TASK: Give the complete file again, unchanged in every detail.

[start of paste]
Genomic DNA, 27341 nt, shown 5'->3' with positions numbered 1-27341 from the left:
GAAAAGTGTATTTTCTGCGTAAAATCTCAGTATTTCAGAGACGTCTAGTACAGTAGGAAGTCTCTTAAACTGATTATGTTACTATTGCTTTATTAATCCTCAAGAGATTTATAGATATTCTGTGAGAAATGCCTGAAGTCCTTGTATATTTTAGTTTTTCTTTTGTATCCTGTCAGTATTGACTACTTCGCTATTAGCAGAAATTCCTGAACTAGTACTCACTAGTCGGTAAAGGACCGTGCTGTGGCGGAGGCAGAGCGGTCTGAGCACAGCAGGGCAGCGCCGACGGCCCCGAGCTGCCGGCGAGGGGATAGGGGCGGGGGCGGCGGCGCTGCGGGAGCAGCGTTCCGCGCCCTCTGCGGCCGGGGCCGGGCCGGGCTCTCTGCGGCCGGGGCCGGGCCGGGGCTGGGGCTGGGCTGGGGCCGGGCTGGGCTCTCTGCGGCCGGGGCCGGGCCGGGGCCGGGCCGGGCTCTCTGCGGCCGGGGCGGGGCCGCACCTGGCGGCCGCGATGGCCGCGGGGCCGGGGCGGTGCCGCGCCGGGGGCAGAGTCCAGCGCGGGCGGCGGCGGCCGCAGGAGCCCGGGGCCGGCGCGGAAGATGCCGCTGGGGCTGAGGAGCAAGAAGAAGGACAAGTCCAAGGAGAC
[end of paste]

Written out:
Genomic DNA, 27341 nt, shown 5'->3' with positions numbered 1-27341 from the left:
GAAAAGTGTATTTTCTGCGTAAAATCTCAGTATTTCAGAGACGTCTAGTACAGTAGGAAGTCTCTTAAACTGATTATGTTACTATTGCTTTATTAATCCTCAAGAGATTTATAGATATTCTGTGAGAAATGCCTGAAGTCCTTGTATATTTTAGTTTTTCTTTTGTATCCTGTCAGTATTGACTACTTCGCTATTAGCAGAAATTCCTGAACTAGTACTCACTAGTCGGTAAAGGACCGTGCTGTGGCGGAGGCAGAGCGGTCTGAGCACAGCAGGGCAGCGCCGACGGCCCCGAGCTGCCGGCGAGGGGATAGGGGCGGGGGCGGCGGCGCTGCGGGAGCAGCGTTCCGCGCCCTCTGCGGCCGGGGCCGGGCCGGGCTCTCTGCGGCCGGGGCCGGGCCGGGGCTGGGGCTGGGCTGGGGCCGGGCTGGGCTCTCTGCGGCCGGGGCCGGGCCGGGGCCGGGCCGGGCTCTCTGCGGCCGGGGCGGGGCCGCACCTGGCGGCCGCGATGGCCGCGGGGCCGGGGCGGTGCCGCGCCGGGGGCAGAGTCCAGCGCGGGCGGCGGCGGCCGCAGGAGCCCGGGGCCGGCGCGGAAGATGCCGCTGGGGCTGAGGAGCAAGAAGAAGGACAAGTCCAAGGAGAC